How many Oz should a 7 week old drink?

Quick Answers

Most experts recommend that a 7 week old baby drinks around 24-32 ounces of milk per day. This averages to around 3-4 ounces per feeding, with 8-10 feedings per day. However, all babies are different and may need more or less than this. Watch for signs that your baby is hungry or full. Allow them to eat to their own appetite.

Feeding Schedule for a 7 Week Old

At 7 weeks, most babies are feeding every 2-3 hours during the day. This results in around 8-10 feedings over a 24 hour period. Here is a sample feeding schedule:

Sample Feeding Schedule

7am – 4 ounces
10am – 4 ounces

1pm – 4 ounces
4pm – 4 ounces

7pm – 4 ounces
10pm – 4 ounces
1am – 3 ounces
4am – 3 ounces

This schedule provides 32 ounces of milk over the course of the day. Some babies may need a couple more or less feedings than this. Adjust the schedule to meet your baby’s needs.

It’s also perfectly normal for newborns to cluster feed in the evenings, meaning they want to eat more frequently before bedtime. This can help fill their bellies before a longer stretch of sleep. Don’t stress if your schedule looks a little different each day – follow your baby’s lead.

How Much Should Baby Drink Per Feeding?

At 7 weeks old, most babies take around 3-4 ounces per feeding. However, some may consistently take a bit more or less than this.

Signs baby is still hungry after finishing a bottle:

  • Rooting reflex (turning head side to side)
  • Bringing hands to mouth
  • Increased alertness or excitement

If your baby is displaying these cues, offer more milk – usually 1/2 to 1 more ounce.

Signs baby is full:

  • Turning head away from bottle
  • Decreased or stopped sucking
  • Spitting out nipple or milk
  • Falling asleep

It’s important not to overfeed. Stop the feeding if your baby shows these signs of fullness. Burp baby and resume later if they seem hungry again.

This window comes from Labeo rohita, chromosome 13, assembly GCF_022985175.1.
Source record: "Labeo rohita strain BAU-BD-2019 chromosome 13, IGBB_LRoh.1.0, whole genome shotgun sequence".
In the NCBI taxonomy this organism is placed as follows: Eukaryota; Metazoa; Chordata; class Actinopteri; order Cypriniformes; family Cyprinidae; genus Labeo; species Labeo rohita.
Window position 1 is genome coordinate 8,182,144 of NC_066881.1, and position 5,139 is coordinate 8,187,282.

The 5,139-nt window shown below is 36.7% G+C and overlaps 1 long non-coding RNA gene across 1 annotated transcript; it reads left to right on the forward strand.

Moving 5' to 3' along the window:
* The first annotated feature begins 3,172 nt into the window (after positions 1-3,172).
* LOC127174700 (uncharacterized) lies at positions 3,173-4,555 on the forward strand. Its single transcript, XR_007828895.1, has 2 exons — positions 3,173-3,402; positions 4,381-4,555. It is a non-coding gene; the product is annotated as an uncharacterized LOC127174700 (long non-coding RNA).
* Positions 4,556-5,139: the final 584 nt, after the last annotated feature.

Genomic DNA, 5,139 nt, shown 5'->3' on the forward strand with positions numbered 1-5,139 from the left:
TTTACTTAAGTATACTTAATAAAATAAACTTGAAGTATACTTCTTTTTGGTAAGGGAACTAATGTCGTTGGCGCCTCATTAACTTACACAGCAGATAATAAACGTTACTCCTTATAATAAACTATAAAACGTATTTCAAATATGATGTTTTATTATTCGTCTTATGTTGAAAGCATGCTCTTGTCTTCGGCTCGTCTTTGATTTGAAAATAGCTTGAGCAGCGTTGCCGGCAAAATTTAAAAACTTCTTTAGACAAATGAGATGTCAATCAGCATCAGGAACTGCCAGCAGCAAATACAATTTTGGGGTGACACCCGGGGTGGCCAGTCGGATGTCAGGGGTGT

Daily Milk Intake Guidelines

Here are some general guidelines on milk intake by age, according to the American Academy of Pediatrics:

Daily Feeding Amounts by Age

Birth to 3 days: Colostrum (only a few teaspoons per feeding)
3 days to 3 weeks: 1–3 ounces per feeding
3 weeks to 3 months: 3–5 ounces per feeding
3 months to 6 months: 4–7 ounces per feeding
6 months and beyond: 6–8 ounces per feeding

For a 7 week old, the recommendation is around 24-32 ounces per day. But remember, all babies are different and intake can vary. The most important thing is that baby seems satisfied and is gaining weight appropriately.

Some other tips on milk intake for a 7 week old:

  • Breastfed babies take in around 25 ounces per day on average.
  • Formula fed babies may drink up to 32 ounces per day.
  • Babies should not have large variances in intake from day to day. Aim to be consistent.
  • Offer bottle or breast at least 8 times per day.
  • Let baby decide when they are full – don’t force extra ounces.

Growth Spurts

Around 7 weeks, some babies go through a growth spurt. During these phases, they will want to nurse or take a bottle more frequently. Their daily intake may suddenly increase by several ounces.

Growth spurts typically only last a few days. Keep feeding on demand to ensure your baby gets enough nutrition during this time. Then intake should stabilize again once the spurt passes.